Therefore, Google has now committed that they comply with the Privacy Shield’s principles and furthermore that they will safeguard the transfers of personal data, whereas no action is required from their customers.

EU Commission announces formal adoption of the EU-U.S. Privacy Shield

13. July 2016

The EU Commission announced yesterday the formal adoption of the EU-U.S. Privacy Shield. Both, the EU Commission Vice-President, Andrus Ansip, and the EU Commissioner Vera Jourová highlighted the positive impact of the Privacy Shield not only for businesses, but especially for EU citizens, whose right to data protection will be enforced and several mechanisms will implemented in order to safeguard their rights.

The main aspects of the final draft of the EU-U.S. Privacy Shield are:

  • U.S. companies handling EU personal data will be subject to stricter obligations. For instance, the American Department of Commerce will review regularly that the participating companies comply in practice with the commitments of the Privacy Shield. In case of incompliance, the company will face not only fines, but will be also removed from the list.
  • The U.S. has ensured that bulk collection of EU citizens’ data will be carried out only if certain conditions are met and it will be as targeted and focused as possible. Also, a redress mechanism will be available for EU citizens to solve this kind of issues.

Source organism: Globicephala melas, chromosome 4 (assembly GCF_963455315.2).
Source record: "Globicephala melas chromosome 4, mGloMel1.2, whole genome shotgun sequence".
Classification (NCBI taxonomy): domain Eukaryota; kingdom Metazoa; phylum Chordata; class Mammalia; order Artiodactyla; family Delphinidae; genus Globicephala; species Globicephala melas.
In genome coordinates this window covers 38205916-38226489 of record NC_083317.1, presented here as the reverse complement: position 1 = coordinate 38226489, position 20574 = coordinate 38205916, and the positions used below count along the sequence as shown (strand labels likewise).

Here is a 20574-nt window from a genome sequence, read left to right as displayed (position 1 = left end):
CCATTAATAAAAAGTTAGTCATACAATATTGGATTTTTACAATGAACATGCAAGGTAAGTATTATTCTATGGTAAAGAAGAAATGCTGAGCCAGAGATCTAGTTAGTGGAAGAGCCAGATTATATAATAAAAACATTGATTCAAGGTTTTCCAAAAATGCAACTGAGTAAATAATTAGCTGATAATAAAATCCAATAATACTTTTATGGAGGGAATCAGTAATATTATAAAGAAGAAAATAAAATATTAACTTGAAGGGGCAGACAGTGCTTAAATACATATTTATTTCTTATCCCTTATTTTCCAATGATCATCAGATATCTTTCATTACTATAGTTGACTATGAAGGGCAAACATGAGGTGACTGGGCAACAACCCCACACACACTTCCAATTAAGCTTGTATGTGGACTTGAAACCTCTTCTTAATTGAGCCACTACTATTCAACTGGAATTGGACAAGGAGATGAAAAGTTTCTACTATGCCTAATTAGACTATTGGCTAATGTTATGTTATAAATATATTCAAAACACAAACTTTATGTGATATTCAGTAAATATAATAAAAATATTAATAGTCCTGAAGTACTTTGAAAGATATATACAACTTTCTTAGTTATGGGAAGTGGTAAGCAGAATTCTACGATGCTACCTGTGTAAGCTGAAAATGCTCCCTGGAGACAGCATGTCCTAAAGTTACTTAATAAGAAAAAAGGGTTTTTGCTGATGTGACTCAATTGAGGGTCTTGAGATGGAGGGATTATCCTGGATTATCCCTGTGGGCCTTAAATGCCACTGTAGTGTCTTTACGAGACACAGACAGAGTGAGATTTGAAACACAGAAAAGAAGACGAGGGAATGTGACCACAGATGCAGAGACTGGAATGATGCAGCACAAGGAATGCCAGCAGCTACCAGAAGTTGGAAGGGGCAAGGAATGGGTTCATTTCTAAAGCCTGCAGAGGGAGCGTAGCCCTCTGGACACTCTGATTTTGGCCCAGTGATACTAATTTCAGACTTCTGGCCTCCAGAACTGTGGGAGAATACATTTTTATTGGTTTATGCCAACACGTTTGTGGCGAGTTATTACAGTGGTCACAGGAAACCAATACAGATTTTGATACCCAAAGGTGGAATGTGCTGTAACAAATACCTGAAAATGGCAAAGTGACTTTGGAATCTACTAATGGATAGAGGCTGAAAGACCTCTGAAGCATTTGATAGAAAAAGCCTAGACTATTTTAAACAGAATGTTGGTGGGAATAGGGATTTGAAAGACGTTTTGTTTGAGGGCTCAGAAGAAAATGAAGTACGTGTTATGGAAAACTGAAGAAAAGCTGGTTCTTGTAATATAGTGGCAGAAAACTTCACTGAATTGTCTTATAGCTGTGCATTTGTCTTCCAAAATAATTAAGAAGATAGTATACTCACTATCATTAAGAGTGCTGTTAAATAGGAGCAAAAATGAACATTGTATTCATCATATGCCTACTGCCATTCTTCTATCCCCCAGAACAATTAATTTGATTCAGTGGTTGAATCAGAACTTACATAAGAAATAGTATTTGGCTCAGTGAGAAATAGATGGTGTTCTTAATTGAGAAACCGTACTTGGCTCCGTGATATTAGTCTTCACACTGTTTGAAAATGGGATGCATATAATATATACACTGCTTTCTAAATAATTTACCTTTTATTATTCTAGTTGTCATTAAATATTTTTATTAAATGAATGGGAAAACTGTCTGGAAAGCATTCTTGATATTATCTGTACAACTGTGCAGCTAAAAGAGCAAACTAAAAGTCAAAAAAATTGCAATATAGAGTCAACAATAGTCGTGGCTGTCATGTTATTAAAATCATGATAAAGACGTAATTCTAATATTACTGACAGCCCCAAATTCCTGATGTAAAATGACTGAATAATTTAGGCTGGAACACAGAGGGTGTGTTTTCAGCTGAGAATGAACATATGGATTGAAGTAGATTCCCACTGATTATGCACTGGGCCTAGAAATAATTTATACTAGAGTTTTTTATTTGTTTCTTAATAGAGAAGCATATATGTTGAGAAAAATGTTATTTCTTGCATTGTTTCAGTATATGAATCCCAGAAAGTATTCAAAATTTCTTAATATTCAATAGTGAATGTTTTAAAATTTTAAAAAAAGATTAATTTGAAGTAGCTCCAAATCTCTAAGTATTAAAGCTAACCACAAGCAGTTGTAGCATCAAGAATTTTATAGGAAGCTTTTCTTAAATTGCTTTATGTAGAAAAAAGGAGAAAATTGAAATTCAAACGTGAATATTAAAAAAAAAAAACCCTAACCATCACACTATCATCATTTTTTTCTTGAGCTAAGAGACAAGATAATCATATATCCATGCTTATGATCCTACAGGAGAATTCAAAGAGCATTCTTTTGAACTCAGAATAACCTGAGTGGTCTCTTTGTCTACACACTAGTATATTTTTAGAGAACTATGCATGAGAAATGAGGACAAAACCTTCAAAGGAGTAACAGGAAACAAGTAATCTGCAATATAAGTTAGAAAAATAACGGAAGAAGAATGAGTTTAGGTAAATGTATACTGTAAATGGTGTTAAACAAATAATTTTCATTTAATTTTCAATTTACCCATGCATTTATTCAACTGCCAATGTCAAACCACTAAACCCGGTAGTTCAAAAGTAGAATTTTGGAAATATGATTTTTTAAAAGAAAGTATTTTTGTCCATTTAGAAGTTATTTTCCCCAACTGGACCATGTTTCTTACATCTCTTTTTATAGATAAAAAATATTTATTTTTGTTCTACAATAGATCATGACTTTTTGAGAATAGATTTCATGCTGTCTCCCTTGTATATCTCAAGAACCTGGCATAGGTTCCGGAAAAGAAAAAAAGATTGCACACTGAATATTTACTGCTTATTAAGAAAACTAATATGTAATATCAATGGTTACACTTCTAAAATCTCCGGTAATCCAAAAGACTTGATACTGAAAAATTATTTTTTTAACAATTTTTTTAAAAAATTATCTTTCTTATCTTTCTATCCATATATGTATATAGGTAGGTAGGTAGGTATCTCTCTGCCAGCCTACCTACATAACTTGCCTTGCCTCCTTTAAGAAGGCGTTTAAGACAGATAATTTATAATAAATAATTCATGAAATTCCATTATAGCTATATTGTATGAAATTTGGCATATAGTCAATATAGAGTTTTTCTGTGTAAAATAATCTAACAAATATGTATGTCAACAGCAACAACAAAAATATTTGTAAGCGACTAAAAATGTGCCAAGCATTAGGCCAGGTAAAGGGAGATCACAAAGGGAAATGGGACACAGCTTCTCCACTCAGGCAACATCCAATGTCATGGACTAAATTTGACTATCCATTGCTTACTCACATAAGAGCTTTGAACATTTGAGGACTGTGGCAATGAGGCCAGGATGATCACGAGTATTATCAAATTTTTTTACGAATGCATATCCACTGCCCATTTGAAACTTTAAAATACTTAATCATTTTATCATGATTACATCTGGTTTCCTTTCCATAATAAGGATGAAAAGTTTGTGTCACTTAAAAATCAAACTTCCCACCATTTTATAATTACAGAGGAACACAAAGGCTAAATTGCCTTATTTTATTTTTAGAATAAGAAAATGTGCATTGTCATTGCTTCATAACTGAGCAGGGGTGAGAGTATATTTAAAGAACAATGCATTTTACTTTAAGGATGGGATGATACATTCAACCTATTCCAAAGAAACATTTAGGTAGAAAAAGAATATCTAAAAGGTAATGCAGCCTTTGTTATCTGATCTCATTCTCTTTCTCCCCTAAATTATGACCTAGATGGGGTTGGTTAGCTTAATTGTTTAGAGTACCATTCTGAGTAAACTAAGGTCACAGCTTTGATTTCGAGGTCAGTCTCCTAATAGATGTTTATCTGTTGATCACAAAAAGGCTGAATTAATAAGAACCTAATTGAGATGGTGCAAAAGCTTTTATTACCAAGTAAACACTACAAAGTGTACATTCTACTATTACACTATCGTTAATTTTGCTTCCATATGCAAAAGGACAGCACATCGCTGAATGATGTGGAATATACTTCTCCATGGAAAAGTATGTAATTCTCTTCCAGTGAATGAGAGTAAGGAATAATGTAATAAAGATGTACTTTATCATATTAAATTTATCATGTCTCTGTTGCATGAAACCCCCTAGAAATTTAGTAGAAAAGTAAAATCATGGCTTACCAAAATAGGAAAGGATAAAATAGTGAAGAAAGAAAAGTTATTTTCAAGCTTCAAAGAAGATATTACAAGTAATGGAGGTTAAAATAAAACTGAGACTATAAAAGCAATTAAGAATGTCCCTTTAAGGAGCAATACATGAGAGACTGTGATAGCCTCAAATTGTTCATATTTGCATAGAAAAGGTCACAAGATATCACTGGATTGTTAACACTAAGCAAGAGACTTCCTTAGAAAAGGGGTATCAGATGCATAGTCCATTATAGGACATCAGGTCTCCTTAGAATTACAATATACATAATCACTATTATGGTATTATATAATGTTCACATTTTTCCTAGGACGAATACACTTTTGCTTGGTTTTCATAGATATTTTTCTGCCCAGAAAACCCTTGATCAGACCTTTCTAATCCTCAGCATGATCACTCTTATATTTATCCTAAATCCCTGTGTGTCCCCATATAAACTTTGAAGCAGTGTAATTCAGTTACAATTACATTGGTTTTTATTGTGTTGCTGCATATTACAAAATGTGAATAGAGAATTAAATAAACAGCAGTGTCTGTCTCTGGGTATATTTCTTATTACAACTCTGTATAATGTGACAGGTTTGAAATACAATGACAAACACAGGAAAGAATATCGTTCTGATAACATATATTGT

• Individual rights will be effectively protected through the implementation of dispute resolution mechanisms, which will be affordable and accessible for EU citizens. In case that the dispute is not resolved, an arbitration mechanism will be also available. If the dispute refers to U.S. national security Authorities, an independent Ombudsperson will handle the issue.
  • The Privacy Shield will be subject to an annual review by the EU Commission and the U.S. Department of Commerce in order to monitor its functioning.

Next steps

The Privacy Shield constitutes an “adequacy decision”. This decision has been notified to the EU Member States by the EU Commission and will enter into force immediately. Additionally, it will also be published on the U.S. Official Journal.

Starting August 1st, the U.S. Department of Commerce will start processing membership requests. This means that companies that wish to certify and become members of the EU-U.S. Privacy Shield will have to review and if appropriate update their privacy programs.

Furthermore, the EU Commission will publish a guidance in order to inform EU citizens about the dispute resolution mechanisms available under the Privacy Shield.

What happens with the GDPR?

The GDPR lays down stricter requirements to carry out international data transfers than those of the Privacy Shield. As the GDPR will enter into force in two years, U.S. companies will have to be compliant also with the requirements of the GDPR.

However, this situation has been already addressed in two directions: on the one hand, the Privacy Shield will be subject to an annual review, as mentioned above; and on the other hand, the Privacy Shield states that its scope of application refers to data transfers and processing of personal data by U.S. companies as far as the processing does not fall under the scope of EU legislation.